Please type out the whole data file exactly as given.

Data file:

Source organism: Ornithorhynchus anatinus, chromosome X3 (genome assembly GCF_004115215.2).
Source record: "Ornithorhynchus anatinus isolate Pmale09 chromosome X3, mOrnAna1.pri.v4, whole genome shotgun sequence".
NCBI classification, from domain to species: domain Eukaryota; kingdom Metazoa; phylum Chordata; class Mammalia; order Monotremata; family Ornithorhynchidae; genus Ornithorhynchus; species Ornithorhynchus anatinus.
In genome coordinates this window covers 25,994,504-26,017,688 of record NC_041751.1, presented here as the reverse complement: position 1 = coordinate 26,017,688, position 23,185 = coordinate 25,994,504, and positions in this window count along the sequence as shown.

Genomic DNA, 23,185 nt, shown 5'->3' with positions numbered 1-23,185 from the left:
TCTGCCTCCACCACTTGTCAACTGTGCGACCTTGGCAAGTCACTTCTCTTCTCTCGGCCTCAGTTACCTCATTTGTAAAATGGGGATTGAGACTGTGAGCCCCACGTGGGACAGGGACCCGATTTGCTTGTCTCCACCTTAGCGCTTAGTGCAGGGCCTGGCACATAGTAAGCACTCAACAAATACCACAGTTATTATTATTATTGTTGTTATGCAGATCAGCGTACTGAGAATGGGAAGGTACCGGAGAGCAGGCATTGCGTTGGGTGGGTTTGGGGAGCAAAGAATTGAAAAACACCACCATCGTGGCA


Source organism: Ornithorhynchus anatinus, chromosome X3 (genome assembly GCF_004115215.2).
Source record: "Ornithorhynchus anatinus isolate Pmale09 chromosome X3, mOrnAna1.pri.v4, whole genome shotgun sequence".
NCBI classification, from domain to species: domain Eukaryota; kingdom Metazoa; phylum Chordata; class Mammalia; order Monotremata; family Ornithorhynchidae; genus Ornithorhynchus; species Ornithorhynchus anatinus.
In genome coordinates this window covers 25,994,504-26,017,688 of record NC_041751.1, presented here as the reverse complement: position 1 = coordinate 26,017,688, position 23,185 = coordinate 25,994,504, and positions in this window count along the sequence as shown.

Genomic DNA, 23,185 nt, shown 5'->3' with positions numbered 1-23,185 from the left:
TCTGCCTCCACCACTTGTCAACTGTGCGACCTTGGCAAGTCACTTCTCTTCTCTCGGCCTCAGTTACCTCATTTGTAAAATGGGGATTGAGACTGTGAGCCCCACGTGGGACAGGGACCCGATTTGCTTGTCTCCACCTTAGCGCTTAGTGCAGGGCCTGGCACATAGTAAGCACTCAACAAATACCACAGTTATTATTATTATTGTTGTTATGCAGATCAGCGTACTGAGAATGGGAAGGTACCGGAGAGCAGGCATTGCGTTGGGTGGGTTTGGGGAGCAAAGAATTGAAAAACACCACCATCGTGGCA